Through the use of this invention uniformity in the residual shrinkage of the crimped tow is greatly improved while maintaining good filament strength and elongation. At very satisfactory operating speeds sufficient relaxation can be imparted to the filament bundle to produce average residual shrinkage values on the wet crimped tow of 6% with an overall variation of not over 'l% which compares vcry favorably with shrinkages ranging from 4% to 9% when crimping and relaxing is carried out in a conventional single chamber stutfer-box. When crimping and relaxing is attempted in a single chamber crimper and conditions are such as to reduce the average residual shrinkage to about 6%, the tenacity is reduced as much as 30 to 40% while the elongation increases, but about 10% or less. In contrast, by means of this invention under conditions producing a crimped tow with 6% i1% residual shrinkage, there is no substantial loss in tenacity While the elongation is increased as much as 30 to 40%. Furthermore, after cutting the tow into staple and drying relaxed, residual shrinkage can be easily reduced to a desirably low level of about 2% to 3%. Dyed samples of the crimped relaxed tow and of the cut staple showed excellent uniformity and complete freedom from the streaked dyeing previously obtained in trying to crimp and relax in a single chambered crimper.

A further advantage of the apparatus of this invention lies in the fact that steam or other treating fluid can be applied to the tow under different conditions of temperature and pressure and the treatments in the two chambers may be different. The apparatus may be used in processing a variety of filamentary material including those from polyamides, polyesters, polyacrylonitriles, cellulose, cellulose derivatives and the like.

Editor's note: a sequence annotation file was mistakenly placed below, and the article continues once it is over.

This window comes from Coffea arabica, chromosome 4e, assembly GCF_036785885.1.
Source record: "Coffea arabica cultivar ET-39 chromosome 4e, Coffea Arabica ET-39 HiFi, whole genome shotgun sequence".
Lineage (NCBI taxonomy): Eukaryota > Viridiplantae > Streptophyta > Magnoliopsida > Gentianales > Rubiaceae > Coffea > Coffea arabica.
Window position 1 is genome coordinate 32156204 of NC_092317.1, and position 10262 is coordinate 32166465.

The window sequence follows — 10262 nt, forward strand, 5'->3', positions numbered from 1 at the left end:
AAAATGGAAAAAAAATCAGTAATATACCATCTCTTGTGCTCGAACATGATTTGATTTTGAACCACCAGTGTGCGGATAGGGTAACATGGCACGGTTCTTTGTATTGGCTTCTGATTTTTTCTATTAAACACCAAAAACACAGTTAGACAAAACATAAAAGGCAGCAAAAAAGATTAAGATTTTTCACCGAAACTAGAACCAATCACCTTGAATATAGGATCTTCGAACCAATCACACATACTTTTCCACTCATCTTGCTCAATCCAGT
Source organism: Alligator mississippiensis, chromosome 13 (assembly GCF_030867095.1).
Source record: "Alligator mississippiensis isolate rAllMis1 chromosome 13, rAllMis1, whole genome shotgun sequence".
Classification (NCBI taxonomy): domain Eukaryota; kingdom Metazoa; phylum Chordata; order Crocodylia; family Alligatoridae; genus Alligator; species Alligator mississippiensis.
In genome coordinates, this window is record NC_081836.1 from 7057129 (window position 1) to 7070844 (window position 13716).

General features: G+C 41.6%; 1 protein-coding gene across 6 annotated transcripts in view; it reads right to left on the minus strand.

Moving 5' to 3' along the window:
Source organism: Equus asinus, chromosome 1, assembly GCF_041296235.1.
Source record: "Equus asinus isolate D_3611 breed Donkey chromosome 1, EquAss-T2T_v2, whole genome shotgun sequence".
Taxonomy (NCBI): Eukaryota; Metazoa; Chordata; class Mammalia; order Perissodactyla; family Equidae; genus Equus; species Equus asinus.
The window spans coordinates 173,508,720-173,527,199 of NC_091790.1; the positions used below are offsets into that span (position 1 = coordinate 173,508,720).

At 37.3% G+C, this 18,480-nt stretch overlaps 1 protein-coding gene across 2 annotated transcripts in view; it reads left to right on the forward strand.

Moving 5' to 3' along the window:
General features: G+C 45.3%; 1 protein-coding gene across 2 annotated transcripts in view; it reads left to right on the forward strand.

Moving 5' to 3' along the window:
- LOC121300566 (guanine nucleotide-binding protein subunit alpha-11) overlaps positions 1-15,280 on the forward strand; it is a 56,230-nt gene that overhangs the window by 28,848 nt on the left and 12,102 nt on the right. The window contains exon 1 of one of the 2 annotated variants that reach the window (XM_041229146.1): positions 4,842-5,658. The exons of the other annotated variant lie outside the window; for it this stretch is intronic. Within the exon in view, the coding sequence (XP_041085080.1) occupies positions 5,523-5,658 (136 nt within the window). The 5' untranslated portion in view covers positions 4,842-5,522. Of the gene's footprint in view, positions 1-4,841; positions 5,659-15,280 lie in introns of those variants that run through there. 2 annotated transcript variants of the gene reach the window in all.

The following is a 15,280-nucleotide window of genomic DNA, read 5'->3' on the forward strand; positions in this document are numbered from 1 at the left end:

Any departure from the above description which conforms to the present invention is intended to be included within the scope of the claims.

I claim:

1. In apparatus comprising a stutter-box crimper having a pressure chamber in which filamentary material is crimped, the improvement which comprises a second chamber adjoining said pressure chamber and a pressurized door between said chambers capable of closing one chamber from the other, each chamber having an inlet for a softening agent.

2. Apparatus in accordance with claim 1 wherein the volume of said second chamber is about 3 to about 8 times the volume of said pressure chamber.

3. Apparatus in accordance with claim 1 wherein said pressurized door is a weighted door.

4. In apparatus comprising a staffer-box crimper hav ing a pressure chamber in which filamentary material is crimped, the improvement which comprises a second chamber adjoining said pressure chamber and a pressurized door between said chambers capable of closing one chamber from the other and under certain pressure capable of opening one chamber to the other, each chamber having an inlet for a softening agent.

5. A process for producing uniform, crimped filaments which comprises gripping the filaments between closely spaced conveyor surfaces; discharging them under pressure into a chamber to effect a progressive folding over and crimping of said filaments; introducing a softening agentinto said chamber; passing the resultant crimped filaments past a yielding pressurized door to a second and larger chamber while maintaining a lower pressure on said filaments, applying a pressure on the said second chamber lower than that applied to the said first chamber and subjecting the filaments to the action of a softening agent in said second chamber for a period of time sufiicient to produce substantial relaxing of the crimped filaments.

6. A process in accordance with claim 5 wherein the said softening agent in both chambers is steam.

7. A process in accordance with claim 5 wherein the said softening agent in the first chamber is steam under a pressure of from about 1 to about 10 pounds per square inch.

8. A process in accordance with claim 5 wherein the said softening agent in both chambers is steam and is under a pressure of about 1 to 4 pounds per square inch in the first chamber, and the pressure in the second chamber is about 0.1 to about 0.2 that in the first chamber.

9. A process in accordance with claim 5 wherein the second chamber has a volume of about 3 to about 8 times the volume of the first chamber.